So I emailed back asking what proof he required. Ten seconds later I get a reply telling me to send money to a family member or friend via moneygram and then send him a copy of the receipt so that he could see the amount of money had been sent. This seems fairly innocuous, the money goes to somebody I trust and he gets his proof. Unfortunately due to the nature of the service, it appears that with a number off the receipt and a faked signature, it’s fairly easy to appropriate the money. This is the scam.

The receipt
The receipt

Stringing Along

There are many arts and tips to scambaiting and not being an experienced one, I took a shortened route, cooked up a fake receipt and sent it to him, with an official looking stamp covering the requisite number. I sent a story of my own, about how I had to use my german passport and my ‘real’ name (something rude and along the Mike Hunt variety) neatly avoiding my real name and sent the money to my fiancée Ivy Sweet HooHoo, a native American Indian living in fultchinham street in Wales.

I further strung him along with pretending to be at work and not having the receipt with me when he couldn’t read the number I had placed the stamp over the top of. With him getting more and more exasperated, sending 4 emails to every one of mine, demanding in capitals I give him the number.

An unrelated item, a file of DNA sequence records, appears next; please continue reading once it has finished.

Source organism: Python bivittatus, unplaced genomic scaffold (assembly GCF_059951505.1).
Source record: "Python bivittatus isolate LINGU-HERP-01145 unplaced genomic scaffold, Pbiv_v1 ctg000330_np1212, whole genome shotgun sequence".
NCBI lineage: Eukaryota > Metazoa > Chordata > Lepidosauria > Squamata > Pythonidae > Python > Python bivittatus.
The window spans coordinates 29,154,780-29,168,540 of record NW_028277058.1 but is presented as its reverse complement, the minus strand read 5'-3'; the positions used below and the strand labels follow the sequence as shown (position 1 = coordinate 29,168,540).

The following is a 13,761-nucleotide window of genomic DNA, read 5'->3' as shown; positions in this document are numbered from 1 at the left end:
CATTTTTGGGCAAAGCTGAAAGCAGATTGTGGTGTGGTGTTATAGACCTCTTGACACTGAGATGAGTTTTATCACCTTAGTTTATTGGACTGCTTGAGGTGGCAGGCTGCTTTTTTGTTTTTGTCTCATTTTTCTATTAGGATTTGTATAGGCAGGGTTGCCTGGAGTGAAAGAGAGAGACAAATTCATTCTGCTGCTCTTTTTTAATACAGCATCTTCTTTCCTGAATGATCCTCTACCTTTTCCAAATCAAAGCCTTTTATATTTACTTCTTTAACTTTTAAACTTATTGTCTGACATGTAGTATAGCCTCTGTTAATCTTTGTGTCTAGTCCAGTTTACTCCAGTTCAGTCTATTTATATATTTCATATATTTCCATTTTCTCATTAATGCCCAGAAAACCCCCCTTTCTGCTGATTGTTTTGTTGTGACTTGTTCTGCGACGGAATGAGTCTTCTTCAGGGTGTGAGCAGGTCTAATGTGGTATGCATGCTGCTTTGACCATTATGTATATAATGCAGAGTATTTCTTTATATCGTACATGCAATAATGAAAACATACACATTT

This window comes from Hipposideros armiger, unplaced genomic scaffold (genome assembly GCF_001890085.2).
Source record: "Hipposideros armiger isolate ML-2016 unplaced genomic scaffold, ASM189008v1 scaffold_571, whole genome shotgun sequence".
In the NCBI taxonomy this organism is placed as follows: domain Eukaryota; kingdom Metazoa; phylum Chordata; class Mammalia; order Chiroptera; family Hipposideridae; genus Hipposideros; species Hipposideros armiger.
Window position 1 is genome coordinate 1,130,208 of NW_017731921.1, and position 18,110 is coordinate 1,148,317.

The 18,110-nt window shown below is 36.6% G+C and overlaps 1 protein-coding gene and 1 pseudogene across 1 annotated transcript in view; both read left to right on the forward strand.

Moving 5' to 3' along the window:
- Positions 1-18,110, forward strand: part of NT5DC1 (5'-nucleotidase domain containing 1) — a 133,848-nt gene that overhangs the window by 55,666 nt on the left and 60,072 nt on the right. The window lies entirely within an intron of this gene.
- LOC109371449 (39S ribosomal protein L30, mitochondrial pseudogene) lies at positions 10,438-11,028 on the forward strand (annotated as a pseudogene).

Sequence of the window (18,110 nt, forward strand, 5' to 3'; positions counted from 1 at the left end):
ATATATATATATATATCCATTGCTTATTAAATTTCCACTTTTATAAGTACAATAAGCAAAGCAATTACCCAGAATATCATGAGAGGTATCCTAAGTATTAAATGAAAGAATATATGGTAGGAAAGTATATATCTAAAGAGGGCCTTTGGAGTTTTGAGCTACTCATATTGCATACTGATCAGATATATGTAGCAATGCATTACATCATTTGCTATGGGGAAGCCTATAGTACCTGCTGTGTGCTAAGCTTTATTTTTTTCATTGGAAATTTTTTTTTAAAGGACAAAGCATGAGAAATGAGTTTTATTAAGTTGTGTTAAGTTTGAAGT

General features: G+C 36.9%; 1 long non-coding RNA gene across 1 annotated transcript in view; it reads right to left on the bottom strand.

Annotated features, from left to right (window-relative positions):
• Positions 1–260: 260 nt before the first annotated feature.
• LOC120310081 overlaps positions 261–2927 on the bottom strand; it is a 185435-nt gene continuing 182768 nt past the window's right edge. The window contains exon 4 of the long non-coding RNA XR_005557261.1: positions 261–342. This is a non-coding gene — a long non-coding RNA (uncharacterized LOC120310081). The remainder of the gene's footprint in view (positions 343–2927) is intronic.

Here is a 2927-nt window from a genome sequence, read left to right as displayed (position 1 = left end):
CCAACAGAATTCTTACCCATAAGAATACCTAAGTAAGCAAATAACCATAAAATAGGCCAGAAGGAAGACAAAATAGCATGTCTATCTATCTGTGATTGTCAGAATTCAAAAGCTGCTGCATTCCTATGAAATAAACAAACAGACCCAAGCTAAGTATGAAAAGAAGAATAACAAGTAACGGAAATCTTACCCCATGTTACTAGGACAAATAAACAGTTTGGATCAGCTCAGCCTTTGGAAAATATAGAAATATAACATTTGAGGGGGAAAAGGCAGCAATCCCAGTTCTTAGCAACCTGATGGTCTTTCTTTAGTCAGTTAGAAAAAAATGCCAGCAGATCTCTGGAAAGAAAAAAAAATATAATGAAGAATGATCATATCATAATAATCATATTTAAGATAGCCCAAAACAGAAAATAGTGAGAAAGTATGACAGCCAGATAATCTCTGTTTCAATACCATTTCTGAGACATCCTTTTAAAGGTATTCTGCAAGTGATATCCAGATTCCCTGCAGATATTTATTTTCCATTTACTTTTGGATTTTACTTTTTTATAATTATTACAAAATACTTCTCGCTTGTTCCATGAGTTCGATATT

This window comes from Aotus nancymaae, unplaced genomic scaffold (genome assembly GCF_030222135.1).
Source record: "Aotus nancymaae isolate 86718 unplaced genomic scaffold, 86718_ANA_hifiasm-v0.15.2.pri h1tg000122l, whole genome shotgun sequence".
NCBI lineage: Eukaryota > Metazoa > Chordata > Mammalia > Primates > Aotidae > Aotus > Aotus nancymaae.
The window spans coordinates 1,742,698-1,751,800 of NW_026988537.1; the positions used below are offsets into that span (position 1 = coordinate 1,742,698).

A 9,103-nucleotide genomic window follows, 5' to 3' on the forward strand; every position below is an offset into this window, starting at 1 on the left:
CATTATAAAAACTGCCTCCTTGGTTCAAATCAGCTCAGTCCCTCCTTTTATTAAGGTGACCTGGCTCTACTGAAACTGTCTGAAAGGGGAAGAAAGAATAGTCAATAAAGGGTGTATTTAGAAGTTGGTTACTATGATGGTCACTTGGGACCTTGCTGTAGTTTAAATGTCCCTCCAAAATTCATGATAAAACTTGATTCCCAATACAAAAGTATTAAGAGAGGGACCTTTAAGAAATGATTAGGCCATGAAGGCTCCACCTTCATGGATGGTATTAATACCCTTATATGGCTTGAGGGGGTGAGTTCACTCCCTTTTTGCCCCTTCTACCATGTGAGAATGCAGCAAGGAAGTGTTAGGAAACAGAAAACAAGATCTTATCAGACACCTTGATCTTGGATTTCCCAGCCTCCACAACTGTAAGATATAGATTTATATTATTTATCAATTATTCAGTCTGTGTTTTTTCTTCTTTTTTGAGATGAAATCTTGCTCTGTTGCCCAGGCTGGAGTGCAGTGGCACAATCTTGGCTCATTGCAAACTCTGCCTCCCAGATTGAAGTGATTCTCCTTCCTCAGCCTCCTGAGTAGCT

I had quite a bit of fun telling him all about my job as a ‘back hole driller’ in the Oil industry working with a client with a gas problem and not giving him any of the information he wanted. I sent him the wrong number 5 times, swearing I had got it right that time, ‘scans’ of the receipt that were variously unreadable (motion blur), un-openable (change the file extension) and generally wrong and finally a form of my own for him to fill in. If he wanted proof, he could fill in the form I had got from ‘the office’ where I had ‘sent’ the money and they would send him proper proof.

The ingeniously designed ‘Corroborative Receipt Application Procedure’ (ask if you want a copy) meant that I had a legitimate way of proving I had sent the money and he couldn’t get his hands on it. At that point he suggested I do something rather rude and told me never to email again. Sound advice my friend.